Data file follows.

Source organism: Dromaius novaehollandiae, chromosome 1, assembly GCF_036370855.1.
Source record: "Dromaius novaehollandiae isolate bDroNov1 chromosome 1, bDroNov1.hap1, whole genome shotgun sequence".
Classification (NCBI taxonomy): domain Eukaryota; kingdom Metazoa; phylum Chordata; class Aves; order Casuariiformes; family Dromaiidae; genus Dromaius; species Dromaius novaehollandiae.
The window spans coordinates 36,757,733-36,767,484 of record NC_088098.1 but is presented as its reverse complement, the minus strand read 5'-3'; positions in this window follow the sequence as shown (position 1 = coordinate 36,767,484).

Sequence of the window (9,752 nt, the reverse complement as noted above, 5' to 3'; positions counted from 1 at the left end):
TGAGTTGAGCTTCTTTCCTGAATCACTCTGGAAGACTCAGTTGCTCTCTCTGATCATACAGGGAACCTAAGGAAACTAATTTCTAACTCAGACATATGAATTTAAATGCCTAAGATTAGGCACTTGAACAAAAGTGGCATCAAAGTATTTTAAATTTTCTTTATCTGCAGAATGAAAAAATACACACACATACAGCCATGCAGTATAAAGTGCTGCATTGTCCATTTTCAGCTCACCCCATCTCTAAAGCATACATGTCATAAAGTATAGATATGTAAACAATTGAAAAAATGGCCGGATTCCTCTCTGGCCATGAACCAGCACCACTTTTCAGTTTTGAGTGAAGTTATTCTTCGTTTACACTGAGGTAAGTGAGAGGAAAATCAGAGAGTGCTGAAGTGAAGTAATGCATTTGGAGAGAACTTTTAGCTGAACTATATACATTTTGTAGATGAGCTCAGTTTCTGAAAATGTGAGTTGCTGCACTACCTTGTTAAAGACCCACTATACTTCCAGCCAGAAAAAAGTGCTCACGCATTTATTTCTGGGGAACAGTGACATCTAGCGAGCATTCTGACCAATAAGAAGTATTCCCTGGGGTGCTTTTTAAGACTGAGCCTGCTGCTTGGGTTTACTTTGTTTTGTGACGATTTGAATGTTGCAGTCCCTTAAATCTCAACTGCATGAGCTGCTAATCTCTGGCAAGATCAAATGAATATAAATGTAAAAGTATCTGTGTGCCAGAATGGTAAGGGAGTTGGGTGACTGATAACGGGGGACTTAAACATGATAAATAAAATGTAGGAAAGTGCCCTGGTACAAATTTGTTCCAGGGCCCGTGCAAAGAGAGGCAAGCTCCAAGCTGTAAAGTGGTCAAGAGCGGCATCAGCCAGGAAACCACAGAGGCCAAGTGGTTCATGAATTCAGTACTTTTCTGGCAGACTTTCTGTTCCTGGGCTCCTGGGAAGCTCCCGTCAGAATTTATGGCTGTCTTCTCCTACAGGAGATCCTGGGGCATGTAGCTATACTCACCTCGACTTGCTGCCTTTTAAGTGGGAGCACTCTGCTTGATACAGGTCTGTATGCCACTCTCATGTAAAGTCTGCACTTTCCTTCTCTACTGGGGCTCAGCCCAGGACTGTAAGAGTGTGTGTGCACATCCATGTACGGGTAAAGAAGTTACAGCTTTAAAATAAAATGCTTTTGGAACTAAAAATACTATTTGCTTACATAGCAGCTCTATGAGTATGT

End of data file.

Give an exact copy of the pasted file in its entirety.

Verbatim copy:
Source organism: Dromaius novaehollandiae, chromosome 1, assembly GCF_036370855.1.
Source record: "Dromaius novaehollandiae isolate bDroNov1 chromosome 1, bDroNov1.hap1, whole genome shotgun sequence".
Classification (NCBI taxonomy): domain Eukaryota; kingdom Metazoa; phylum Chordata; class Aves; order Casuariiformes; family Dromaiidae; genus Dromaius; species Dromaius novaehollandiae.
The window spans coordinates 36,757,733-36,767,484 of record NC_088098.1 but is presented as its reverse complement, the minus strand read 5'-3'; positions in this window follow the sequence as shown (position 1 = coordinate 36,767,484).

Sequence of the window (9,752 nt, the reverse complement as noted above, 5' to 3'; positions counted from 1 at the left end):
TGAGTTGAGCTTCTTTCCTGAATCACTCTGGAAGACTCAGTTGCTCTCTCTGATCATACAGGGAACCTAAGGAAACTAATTTCTAACTCAGACATATGAATTTAAATGCCTAAGATTAGGCACTTGAACAAAAGTGGCATCAAAGTATTTTAAATTTTCTTTATCTGCAGAATGAAAAAATACACACACATACAGCCATGCAGTATAAAGTGCTGCATTGTCCATTTTCAGCTCACCCCATCTCTAAAGCATACATGTCATAAAGTATAGATATGTAAACAATTGAAAAAATGGCCGGATTCCTCTCTGGCCATGAACCAGCACCACTTTTCAGTTTTGAGTGAAGTTATTCTTCGTTTACACTGAGGTAAGTGAGAGGAAAATCAGAGAGTGCTGAAGTGAAGTAATGCATTTGGAGAGAACTTTTAGCTGAACTATATACATTTTGTAGATGAGCTCAGTTTCTGAAAATGTGAGTTGCTGCACTACCTTGTTAAAGACCCACTATACTTCCAGCCAGAAAAAAGTGCTCACGCATTTATTTCTGGGGAACAGTGACATCTAGCGAGCATTCTGACCAATAAGAAGTATTCCCTGGGGTGCTTTTTAAGACTGAGCCTGCTGCTTGGGTTTACTTTGTTTTGTGACGATTTGAATGTTGCAGTCCCTTAAATCTCAACTGCATGAGCTGCTAATCTCTGGCAAGATCAAATGAATATAAATGTAAAAGTATCTGTGTGCCAGAATGGTAAGGGAGTTGGGTGACTGATAACGGGGGACTTAAACATGATAAATAAAATGTAGGAAAGTGCCCTGGTACAAATTTGTTCCAGGGCCCGTGCAAAGAGAGGCAAGCTCCAAGCTGTAAAGTGGTCAAGAGCGGCATCAGCCAGGAAACCACAGAGGCCAAGTGGTTCATGAATTCAGTACTTTTCTGGCAGACTTTCTGTTCCTGGGCTCCTGGGAAGCTCCCGTCAGAATTTATGGCTGTCTTCTCCTACAGGAGATCCTGGGGCATGTAGCTATACTCACCTCGACTTGCTGCCTTTTAAGTGGGAGCACTCTGCTTGATACAGGTCTGTATGCCACTCTCATGTAAAGTCTGCACTTTCCTTCTCTACTGGGGCTCAGCCCAGGACTGTAAGAGTGTGTGTGCACATCCATGTACGGGTAAAGAAGTTACAGCTTTAAAATAAAATGCTTTTGGAACTAAAAATACTATTTGCTTACATAGCAGCTCTATGAGTATGT